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Jemima von Tautphoeus

Baroness Jemima von Tautphoeus (née Montgomery) (23 October 1807 – 12 November 1893) was an Irish novelist writing in English, who wrote several stories dealing with Bavarian life, manners and history.

LifeEdit

Born Jemima Montgomery on 23 October 1807 at Seaview, County Donegal, Ireland, she was the daughter of James Montgomery of Seaview and his wife, Jemima (daughter of James Glasgow of Aughadenvarn, County Leitrim). She was also the niece of Sir Henry Conyngham Montgomery, first baronet.[1] The writer Maria Edgeworth was a cousin, whom she described as one of the most interesting people it was possible to know.[2]

Jemima was married on 29 January 1838 to Cajetan Josef Friedrich, Baron von Tautphœus of Marquartstein (1805–1885), Chamberlain to the king of Bavaria. The remainder of her life was spent principally in Bavaria, where she was equally at home in court circles, and as her works show, among the peasantry and the middle classes.

Baron von Tautphœus died on 14 November 1885, a few days after his only son, Rudolf Edgeworth Josef (20 November 1838 – 1 November 1885), who had risen to be Bavarian minister in Rome. The Baroness died on 12 November 1893.[1]

CareerEdit

Baroness von Tautphoeus is a member of an interesting group of writers of English fiction, who became residents in foreign countries and devoted their talents to the illustration of foreign manners.[1] Having been extremely popular in the second half of the 19th century, they have since fallen into obscurity.[2]

Her four novels were described by Richard Garnett as "entertaining combinations of romance and travelogue," drawing on a knowledge of English and German manners and scenery. Her heroines (such as Hildegarde in The Initials and Leonora in Quits) are forceful and intellectually curious. Her first, The Initials (London, 1850) became highly popular despite attracting little critical attention.[2] It contrasts a pair of German sisters and is a tale of skilful suspense with a happy dénouement.[1] Quits (London, 1857; in German, Leipzig, 1863) concerns how the life of the mind may protect someone from frivolous society. It devotes 60 pages in three chapters to the Oberammergau Passion Play performance of 1850.[3] Cyrilla (1853 in German, Leipzig, 1854) is founded on the true-life murder trial of Assessor Zahn. The last novel, At Odds (1863), suffered in the author's view from being written in a period of prolonged ill-health.[2]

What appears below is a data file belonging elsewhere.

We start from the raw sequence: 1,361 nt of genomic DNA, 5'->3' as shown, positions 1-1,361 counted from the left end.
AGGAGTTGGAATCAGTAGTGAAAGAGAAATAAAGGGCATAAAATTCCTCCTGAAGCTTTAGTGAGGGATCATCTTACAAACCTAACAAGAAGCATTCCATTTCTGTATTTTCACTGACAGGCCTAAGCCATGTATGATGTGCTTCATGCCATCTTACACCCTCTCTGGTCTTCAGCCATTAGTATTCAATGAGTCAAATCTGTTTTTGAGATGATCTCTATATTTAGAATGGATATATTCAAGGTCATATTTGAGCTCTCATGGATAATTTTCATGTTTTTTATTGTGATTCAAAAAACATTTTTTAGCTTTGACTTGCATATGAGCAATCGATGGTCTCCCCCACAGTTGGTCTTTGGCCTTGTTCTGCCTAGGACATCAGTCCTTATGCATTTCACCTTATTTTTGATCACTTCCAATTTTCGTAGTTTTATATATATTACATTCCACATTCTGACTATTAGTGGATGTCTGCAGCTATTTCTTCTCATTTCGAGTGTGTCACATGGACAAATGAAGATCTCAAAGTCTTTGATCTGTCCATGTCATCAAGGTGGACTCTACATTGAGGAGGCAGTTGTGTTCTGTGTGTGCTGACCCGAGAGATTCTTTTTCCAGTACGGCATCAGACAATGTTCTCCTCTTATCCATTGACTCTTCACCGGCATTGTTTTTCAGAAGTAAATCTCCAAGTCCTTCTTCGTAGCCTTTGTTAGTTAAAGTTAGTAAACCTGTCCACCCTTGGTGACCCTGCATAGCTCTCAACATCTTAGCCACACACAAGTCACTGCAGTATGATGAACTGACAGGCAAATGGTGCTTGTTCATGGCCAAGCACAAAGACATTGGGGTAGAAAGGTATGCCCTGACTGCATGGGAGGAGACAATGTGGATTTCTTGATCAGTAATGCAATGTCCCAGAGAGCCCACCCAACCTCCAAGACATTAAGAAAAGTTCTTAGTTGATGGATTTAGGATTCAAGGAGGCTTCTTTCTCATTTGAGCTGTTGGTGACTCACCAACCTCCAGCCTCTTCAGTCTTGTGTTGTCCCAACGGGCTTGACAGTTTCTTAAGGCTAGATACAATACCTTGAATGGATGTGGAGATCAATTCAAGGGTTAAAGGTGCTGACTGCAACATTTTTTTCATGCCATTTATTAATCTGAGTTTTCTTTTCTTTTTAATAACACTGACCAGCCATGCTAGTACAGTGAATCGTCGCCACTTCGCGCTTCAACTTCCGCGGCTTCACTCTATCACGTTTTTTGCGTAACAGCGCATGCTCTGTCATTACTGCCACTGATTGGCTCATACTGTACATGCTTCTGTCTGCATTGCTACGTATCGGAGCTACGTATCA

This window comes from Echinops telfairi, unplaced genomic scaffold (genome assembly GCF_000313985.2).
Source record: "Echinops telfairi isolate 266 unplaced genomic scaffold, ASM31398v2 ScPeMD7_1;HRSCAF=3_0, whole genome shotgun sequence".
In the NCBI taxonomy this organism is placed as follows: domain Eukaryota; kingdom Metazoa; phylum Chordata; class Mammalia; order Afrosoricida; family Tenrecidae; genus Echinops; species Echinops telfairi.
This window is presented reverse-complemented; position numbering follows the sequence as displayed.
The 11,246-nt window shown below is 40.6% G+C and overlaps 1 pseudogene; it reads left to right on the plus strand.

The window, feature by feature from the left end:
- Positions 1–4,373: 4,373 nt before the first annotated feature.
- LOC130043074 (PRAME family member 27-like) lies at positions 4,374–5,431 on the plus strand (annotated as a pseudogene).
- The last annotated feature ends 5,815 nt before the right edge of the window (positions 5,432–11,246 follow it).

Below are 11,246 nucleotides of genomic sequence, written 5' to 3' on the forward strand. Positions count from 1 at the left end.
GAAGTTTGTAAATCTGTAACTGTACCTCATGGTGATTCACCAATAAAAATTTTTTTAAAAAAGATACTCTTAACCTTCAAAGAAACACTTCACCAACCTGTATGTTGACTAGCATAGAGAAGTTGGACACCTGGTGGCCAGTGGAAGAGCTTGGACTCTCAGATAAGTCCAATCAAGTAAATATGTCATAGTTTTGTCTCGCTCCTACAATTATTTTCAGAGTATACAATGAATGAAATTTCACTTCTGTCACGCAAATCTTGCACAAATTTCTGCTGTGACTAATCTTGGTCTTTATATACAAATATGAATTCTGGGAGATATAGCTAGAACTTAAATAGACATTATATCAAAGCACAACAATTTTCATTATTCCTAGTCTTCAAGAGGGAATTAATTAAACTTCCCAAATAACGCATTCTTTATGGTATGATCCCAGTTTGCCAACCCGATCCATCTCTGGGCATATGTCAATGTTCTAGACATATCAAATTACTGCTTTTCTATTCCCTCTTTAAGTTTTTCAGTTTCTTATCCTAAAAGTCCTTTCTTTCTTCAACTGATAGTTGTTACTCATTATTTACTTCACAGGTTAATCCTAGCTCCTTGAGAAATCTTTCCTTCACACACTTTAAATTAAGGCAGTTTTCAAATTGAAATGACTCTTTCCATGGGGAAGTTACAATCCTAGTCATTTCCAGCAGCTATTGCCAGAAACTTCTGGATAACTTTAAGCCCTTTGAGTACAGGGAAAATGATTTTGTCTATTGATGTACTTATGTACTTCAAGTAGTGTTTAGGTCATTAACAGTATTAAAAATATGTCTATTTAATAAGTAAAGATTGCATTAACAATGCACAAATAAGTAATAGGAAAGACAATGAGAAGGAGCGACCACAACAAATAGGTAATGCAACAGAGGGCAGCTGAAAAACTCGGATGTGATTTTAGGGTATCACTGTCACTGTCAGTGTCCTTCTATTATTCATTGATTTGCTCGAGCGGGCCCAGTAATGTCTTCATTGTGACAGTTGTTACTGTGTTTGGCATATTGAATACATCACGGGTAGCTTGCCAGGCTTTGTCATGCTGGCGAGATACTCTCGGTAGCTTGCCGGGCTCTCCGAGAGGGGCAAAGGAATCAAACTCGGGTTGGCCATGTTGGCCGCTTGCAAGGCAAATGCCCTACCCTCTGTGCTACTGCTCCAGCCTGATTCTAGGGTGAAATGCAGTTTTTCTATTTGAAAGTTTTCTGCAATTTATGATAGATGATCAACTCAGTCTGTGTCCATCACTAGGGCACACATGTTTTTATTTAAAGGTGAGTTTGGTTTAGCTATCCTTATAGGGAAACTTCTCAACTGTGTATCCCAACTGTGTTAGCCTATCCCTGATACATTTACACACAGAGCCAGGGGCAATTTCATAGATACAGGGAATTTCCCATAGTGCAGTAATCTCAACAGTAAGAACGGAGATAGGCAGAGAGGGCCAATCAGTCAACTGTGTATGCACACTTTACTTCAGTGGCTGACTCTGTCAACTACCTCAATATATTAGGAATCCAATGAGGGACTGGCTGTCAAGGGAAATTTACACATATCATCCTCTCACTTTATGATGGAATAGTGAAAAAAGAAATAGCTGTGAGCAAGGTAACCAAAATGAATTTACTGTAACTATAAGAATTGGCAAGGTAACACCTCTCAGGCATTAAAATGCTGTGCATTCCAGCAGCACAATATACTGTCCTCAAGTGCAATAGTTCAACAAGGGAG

A more recent account of Baroness von Tautphoeus states that her novels point to a person of conservative tastes, very well read in English, German and French. She was mistrustful of the modernity of the 19th century and tended to see Bavaria as a refuge for traditional values in a fast-changing world. Her silence in the 33 years that followed her last novel probably reflects a lack of sympathy with events in Bavaria in the latter half of that century.[4] As her obituarist in The New York Times put it, "She always lived a retired life, and had published nothing for many years, and her death seems not to have been regarded in Germany as a matter of news."[5]

NotesEdit

  1. ^ a b c d Garnett 1898.
  2. ^ a b c d Richard Garnett, "Tautphoeus , Jemima von, Baroness von Tautphoeus (1807–1893)", rev. Alicia Gribben, ODNB, Oxford University Press, 2004 Retrieved 17 September 2014. Pay-walled.
  3. ^ Irland Journal, Vol. XXIII, No. 1, 2012. Retrieved 17 September 2014. The article is by the present Irish ambassador in Berlin, Dan Mulhall; Pauschalreise oder Pilgerfahrt? Die Viktorianer in Oberammergau, 1840–1880. Retrieved 17 September 2014.
  4. ^ Irland Journal...
  5. ^ Issue of 9 December 1893.

ReferencesEdit

  •   This article incorporates text from a publication now in the public domainGarnett, Richard (1898). "Tautphœus, Baroness von". In Lee, Sidney (ed.). Dictionary of National Biography. 55. London: Smith, Elder & Co. pp. 391–392.

Further readingEdit